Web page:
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Working Drafts, Recommendations, Working Group Notes etc.

From: Jeremy Carroll <jjc@hpl.hp.com>
Date: Thu, 29 Nov 2007 16:43:22 +0000
Message-ID: <474EEC2A.3010104@hpl.hp.com>
To: "Web Ontology Language ((OWL)) Working Group WG" <public-owl-wg@w3.org>


There is occassional discussion of whether some document or other should 
be Rec Track or not ...

I thought it might be worth stating what I feel are general principles 
that I have seen used in the passed.

The normative definition of the language must be in rec track documents, 
which end up as Proposed Recommendations, and then hopefully 
Recommendations.

(A working group can define things in WG Notes, but these are not 
'recommendations' but merely work in progress).

For other material (i.e. 'informative' material) there are a range of 
choices for the final state of the material. One way to proceed is to 
put such material into documents called Working Drafts.
Having published a working draft a working group eventually does one of 
the following:
- publish a Proposed Recommendation
- publish a WG Note
- abandon an unfinished document

i.e. the choice between these end states is made later, and does not 
need to be made on first publication.
If there is clear intent on first publication for one of these outcomes, 
then it should be stated. However, such intent is revocable.

The differences between an informative Recommendation (such as the OWL 
Guide, or OWL Overview) and a Working Group Note are:
- necessary level of consensus
- level of review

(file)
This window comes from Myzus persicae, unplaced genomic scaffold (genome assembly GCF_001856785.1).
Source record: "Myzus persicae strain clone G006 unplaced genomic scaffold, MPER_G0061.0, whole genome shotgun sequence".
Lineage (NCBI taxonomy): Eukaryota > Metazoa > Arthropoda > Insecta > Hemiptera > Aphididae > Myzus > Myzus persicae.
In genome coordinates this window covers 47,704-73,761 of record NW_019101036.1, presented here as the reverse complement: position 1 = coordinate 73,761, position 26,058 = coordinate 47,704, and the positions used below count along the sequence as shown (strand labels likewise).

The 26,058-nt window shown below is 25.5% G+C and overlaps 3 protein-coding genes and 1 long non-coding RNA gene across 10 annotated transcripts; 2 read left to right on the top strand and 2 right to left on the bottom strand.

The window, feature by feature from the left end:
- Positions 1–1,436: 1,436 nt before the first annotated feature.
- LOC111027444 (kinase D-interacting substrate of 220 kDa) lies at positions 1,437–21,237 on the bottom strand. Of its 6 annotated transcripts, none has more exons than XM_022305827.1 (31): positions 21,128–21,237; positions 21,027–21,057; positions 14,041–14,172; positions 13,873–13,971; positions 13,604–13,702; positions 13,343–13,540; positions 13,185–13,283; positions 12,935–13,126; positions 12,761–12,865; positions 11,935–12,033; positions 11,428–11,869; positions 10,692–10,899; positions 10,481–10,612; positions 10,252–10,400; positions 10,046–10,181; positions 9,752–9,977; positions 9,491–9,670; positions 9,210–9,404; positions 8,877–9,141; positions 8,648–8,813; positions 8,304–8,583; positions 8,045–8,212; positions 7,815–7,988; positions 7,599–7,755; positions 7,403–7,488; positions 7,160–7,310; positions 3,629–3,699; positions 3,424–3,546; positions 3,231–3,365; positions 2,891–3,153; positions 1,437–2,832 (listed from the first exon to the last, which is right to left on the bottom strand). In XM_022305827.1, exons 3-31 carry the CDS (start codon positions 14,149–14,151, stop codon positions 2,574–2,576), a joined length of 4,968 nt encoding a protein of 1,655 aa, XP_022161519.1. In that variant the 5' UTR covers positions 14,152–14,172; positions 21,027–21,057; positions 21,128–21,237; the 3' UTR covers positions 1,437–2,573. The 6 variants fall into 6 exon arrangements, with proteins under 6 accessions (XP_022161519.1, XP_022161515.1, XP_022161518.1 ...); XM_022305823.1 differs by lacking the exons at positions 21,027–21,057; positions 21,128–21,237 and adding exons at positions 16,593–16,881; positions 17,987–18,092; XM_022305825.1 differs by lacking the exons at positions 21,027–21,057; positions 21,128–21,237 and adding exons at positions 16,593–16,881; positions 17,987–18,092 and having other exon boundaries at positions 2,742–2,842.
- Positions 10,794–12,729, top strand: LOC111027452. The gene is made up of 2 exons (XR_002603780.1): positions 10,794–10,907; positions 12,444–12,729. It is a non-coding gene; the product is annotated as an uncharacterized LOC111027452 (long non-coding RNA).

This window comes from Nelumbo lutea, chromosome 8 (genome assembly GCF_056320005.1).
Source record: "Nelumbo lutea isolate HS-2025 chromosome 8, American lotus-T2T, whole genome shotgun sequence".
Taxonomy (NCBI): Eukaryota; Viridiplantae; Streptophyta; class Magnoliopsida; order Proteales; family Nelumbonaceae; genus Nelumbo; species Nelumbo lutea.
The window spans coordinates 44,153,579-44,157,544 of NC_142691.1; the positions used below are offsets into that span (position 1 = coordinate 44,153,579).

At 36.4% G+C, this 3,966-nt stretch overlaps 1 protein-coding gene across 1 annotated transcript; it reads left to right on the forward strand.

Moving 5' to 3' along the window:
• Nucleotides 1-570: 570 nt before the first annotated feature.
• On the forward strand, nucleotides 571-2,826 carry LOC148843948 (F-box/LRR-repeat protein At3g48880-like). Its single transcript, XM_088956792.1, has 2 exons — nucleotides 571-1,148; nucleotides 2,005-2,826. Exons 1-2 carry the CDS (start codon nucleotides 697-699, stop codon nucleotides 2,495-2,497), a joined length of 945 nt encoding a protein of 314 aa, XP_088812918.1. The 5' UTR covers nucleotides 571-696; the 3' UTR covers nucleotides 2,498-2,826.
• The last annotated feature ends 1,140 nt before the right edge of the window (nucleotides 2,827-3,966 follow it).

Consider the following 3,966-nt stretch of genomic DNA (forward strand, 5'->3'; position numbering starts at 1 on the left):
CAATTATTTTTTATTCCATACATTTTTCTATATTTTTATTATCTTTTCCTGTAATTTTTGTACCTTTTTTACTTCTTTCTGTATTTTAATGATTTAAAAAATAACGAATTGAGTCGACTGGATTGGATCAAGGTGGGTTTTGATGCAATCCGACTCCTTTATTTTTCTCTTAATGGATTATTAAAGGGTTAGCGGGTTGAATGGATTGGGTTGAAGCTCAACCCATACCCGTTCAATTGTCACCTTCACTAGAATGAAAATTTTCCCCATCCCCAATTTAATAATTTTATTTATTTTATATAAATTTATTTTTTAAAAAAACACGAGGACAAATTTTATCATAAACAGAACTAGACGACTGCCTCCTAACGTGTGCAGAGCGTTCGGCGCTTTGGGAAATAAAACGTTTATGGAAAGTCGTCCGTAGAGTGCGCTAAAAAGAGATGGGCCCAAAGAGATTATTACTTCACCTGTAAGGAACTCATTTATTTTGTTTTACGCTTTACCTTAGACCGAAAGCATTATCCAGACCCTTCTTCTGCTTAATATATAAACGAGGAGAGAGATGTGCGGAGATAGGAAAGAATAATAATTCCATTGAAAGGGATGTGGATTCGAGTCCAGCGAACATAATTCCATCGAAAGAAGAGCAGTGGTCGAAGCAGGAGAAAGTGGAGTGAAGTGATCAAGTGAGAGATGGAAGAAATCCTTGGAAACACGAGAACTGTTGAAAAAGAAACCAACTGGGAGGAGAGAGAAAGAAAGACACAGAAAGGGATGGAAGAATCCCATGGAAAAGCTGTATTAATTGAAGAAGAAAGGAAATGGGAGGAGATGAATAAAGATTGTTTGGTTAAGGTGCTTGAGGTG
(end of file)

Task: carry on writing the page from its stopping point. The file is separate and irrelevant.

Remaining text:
i.e. a Recommendation is a better reviewed document, with wider consensus.

Hence, to plan to publish something as a WG Note is to decide up front, 
that we do not wish to dedicate review effort to it, or that we do not 
believe that it is important to get a wide consensus concerning it.

In general, I believe that the bulk of our user facing documents should 
be widely reviewed, and have wide consensus, hence, in general I prefer 
Recommendation track.

However, one thing that happens from time to time, is that a document is 
started, and the enthusiasm of the group or the editors dims, and review 
comments go unaddressed for too long, and the working group partially 
loses confidence that the editor will deliver the quality of document 
(in terms of review and consensus) that is required. In this case, a WG 
Note, is often an explicitly lesser end state.

Particularly given that our charter mandates certain deliverables of an 
informative nature, I think, in general, we should be aiming to make 
them rec track, and only exceptionally as WG Note, when we genuinely 
believe that the higher quality of a rec track document is not worth the 
extra work, or where there is some actual mess-up where some WG 
participants have less time and effort than we initially hoped, and a WG 
Note is an appropriate fall-back strategy.

A further type of document that often is a WG Note, is one that is an 
afterthought, not envisaged in the charter, but the WG becomes aware 
that in some sense it is necessary. In such cases, often the appropriate 
timeline for wide review and consensus is not available, and a WG Note 
is a sensible choice, due to timeliness. At this point in our WG's life, 
I don't believe we should be identifying afterthoughts!

Jeremy
Received on Thursday, 29 November 2007 16:43:53 GMT

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